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Forbes.com

 

Why Democrats Are Winning The Health Care Debate

September 23, 2009

By David Gratzer

American medicine is socializing itself.

September has been a tough month for Democrats. In an attempt to shore up public support for his health-reform proposals, President Obama addressed a joint session of Congress; his ideas became less popular. After extensive negotiations with Republicans, Senate Finance Chairman Max Baucus, D-Mont., released his bipartisan health-reform plan last week, sans the bipartisan support.

Democrats seem unable to move forward. On Sunday, the president did five news shows but had no new compelling arguments. Sen. Baucus, meanwhile, is trying to build support for his compromise bill, but he doesn’t have the votes to get it out of his own committee and is already revising it.

But here’s the irony: The Democrats are winning this debate.

No, their biggest proposals aren’t likely to pass Congress any time soon. But in the debate over the size and scope of government in health care, they’re winning the war: American health care is socializing itself.

Consider the latest data from the Census Bureau on income, poverty and access to health care. Reporting focused on the percentage of Americans without health insurance. In 2008, 15.4% were without coverage, statistically unchanged from the year before.

A more careful look reveals a different picture. In 2008, enrollment in government health care programs grew to 87.4 million Americans--about 29% of the total. At the same time, employer-based health insurance weakened; those gaining coverage from the workplace fell from 59.3% in 2007 to 58.5%.

The one-year change is part of a long-term trend. Consider the last decade. Since 1999, government health care has steadily grown, from 24.7% of the population to 29%. Employer-based coverage--the pillar of private insurance--has eroded, down from 72.5%.

And employer-based coverage is less robust than those numbers imply. Remember: Local governments, state universities and other public-sector employers routinely offer insurance. Within the private sector, health insurance is less available, particularly among small firms. In a recent survey, the National Small Business Association finds that only 38% of their members offer coverage; in the 1990s, a clear majority did.

The trends are unlikely to reverse. With health inflation continuing to outstrip gross domestic product growth, employer-based insurance will only diminish more. Which means that the other major trend of recent years is also likely to continue.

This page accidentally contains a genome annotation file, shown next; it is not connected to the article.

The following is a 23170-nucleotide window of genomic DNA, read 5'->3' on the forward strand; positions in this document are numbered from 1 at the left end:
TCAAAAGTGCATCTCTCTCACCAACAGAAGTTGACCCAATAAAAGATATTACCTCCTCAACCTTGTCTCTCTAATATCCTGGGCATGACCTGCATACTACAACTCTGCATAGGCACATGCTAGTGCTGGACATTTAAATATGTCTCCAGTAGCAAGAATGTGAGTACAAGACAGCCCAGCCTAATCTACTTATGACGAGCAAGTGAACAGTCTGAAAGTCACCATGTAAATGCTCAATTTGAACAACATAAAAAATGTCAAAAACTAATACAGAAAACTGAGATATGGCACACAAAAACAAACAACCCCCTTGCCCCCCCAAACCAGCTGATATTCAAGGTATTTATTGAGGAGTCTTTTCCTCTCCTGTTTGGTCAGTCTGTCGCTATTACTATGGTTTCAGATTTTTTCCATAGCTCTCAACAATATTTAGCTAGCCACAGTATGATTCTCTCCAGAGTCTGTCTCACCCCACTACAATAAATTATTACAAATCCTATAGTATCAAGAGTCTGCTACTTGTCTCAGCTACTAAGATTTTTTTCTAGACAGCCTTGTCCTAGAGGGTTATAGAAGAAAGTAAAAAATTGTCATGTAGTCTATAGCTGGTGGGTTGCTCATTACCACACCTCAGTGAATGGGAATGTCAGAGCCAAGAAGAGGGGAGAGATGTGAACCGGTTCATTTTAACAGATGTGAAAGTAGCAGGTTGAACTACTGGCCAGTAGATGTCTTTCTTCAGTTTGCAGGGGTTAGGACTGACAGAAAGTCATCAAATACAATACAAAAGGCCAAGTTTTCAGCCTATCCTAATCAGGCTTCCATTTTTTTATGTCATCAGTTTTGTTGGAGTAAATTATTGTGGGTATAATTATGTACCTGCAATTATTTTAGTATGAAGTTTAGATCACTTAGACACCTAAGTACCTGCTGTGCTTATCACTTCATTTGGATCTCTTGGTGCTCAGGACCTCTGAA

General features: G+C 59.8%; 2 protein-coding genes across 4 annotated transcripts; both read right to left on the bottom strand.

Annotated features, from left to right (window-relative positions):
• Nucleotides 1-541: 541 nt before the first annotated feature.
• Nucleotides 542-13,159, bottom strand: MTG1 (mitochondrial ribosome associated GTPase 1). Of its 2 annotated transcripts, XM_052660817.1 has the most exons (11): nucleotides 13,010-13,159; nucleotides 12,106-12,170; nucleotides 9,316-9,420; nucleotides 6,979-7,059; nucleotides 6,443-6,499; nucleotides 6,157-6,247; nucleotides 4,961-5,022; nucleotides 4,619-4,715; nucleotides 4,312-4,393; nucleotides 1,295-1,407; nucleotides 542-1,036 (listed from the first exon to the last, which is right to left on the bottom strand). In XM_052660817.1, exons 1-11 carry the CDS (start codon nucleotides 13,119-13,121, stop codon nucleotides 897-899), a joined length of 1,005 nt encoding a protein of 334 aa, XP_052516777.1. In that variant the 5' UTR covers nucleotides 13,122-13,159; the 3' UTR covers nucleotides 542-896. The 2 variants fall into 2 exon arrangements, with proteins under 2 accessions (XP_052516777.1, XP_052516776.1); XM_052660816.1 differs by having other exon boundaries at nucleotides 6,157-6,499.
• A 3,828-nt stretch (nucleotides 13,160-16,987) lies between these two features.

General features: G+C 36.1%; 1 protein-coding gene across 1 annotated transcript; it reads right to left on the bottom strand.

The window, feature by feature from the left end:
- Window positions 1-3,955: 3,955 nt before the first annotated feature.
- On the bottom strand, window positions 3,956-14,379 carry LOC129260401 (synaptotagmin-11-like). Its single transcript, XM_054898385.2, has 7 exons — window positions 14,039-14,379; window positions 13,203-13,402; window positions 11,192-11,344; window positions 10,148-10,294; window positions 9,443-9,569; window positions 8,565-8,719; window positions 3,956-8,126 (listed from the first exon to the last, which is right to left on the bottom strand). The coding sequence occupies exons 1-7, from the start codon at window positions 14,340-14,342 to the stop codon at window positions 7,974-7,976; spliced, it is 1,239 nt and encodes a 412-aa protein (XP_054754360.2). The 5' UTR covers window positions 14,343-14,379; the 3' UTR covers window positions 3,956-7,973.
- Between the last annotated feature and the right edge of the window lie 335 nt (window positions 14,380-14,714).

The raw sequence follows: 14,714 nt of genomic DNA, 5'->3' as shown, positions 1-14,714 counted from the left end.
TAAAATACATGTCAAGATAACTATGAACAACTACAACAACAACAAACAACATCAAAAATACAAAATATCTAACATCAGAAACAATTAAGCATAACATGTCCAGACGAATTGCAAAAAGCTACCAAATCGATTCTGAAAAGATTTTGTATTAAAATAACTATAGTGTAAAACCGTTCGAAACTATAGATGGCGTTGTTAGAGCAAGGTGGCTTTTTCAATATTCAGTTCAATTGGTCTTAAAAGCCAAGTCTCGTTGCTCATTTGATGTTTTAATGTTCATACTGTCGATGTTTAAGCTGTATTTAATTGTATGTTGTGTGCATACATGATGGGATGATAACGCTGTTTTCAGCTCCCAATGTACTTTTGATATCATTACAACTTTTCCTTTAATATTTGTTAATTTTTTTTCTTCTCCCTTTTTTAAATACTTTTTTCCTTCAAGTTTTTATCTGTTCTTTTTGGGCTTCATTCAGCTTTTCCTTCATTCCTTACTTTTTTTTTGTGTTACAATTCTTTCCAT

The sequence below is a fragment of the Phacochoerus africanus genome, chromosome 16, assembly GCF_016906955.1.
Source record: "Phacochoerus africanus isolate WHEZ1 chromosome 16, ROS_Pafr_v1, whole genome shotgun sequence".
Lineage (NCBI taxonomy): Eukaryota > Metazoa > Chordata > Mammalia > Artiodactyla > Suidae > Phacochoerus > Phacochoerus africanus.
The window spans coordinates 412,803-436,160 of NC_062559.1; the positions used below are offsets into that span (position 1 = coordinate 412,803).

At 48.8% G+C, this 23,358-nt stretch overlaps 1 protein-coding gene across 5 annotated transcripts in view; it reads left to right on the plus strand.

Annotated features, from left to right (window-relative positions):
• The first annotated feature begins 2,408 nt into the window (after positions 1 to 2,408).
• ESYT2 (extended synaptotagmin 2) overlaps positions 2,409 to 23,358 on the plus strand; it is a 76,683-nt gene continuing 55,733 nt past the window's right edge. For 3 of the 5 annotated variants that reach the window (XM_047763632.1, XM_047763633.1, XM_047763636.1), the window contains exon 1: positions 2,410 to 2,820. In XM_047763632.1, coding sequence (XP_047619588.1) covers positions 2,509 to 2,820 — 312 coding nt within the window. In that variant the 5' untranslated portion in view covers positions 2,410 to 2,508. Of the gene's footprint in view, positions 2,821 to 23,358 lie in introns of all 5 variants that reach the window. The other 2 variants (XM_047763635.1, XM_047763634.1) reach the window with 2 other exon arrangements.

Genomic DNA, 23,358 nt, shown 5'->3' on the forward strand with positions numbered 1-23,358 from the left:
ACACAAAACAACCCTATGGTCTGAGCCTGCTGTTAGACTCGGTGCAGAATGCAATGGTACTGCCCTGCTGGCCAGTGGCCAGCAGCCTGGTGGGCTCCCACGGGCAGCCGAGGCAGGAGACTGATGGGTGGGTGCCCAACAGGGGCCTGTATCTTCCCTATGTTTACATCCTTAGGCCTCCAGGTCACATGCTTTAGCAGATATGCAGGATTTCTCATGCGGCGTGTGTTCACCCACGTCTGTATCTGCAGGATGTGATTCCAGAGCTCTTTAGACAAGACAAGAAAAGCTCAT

The median income stood at $52,587 (measured in inflation-adjusted dollars) in 1999. In 2008, the last full year of the Bush White House, the median income had fallen to $50,303. Americans grew poorer over this decade; long before the recession, families were struggling. To put that number in perspective, median income grew by about 14% over the Clinton years.

What caused the drop? It wasn’t that employers weren’t paying more for labor. In inflation-adjusted dollars, labor costs rose 25% in the first six years of this decade alone (the hourly wage: from $19.85 to $25.67). Where did the money go? David Frum concisely answers this in Comeback: The Conservatism That Can Win Again. “Every dime--and then some--was gobbled up by the rising cost of employer-provided heath insurance ...” Health-insurance premiums more than doubled in the last decade.

Which brings us back to the health-reform debate. The president has put forward an ambitious plan to remake a sixth of the national economy: concentrating decisions in Washington, shifting millions to a price-controlled, government-run insurance and expanding existing public programs. Needless to say, the plan is expensive and controversial.

But some type of health reform is needed. Unfortunately, the opposition to his ideas is vague and disjointed. The core problem with American health care is not the lack of tort reform, despite the insistence of countless Republicans. Though popular (particularly among seniors), the politics of Medicare is misguided, even if Republican leaders have now embraced it.

American health care is feverishly expensive because it’s so cheap: People pay just 13 cents directly on every health dollar. That’s the core economic reason why costs continue to rise year after year without any clear bettering of care. It also has a spin-off effect: keeping Americans from taking more ownership of their health.

Until American health care is reformed to address this economic problem--by moving decisions closer to families, by making health information more available to create a market for health services, by implementing policies that emphasize health, not just health care--little will change.

Except the growth in government health care, of course. Which is why President Obama and his Democratic allies may be losing the legislative battle this year, but winning the overall debate.

Original Source: http://www.forbes.com/2009/09/23/health-care-reform-max-baucus-opinions-contributors-socialized-medicine.html

 

 
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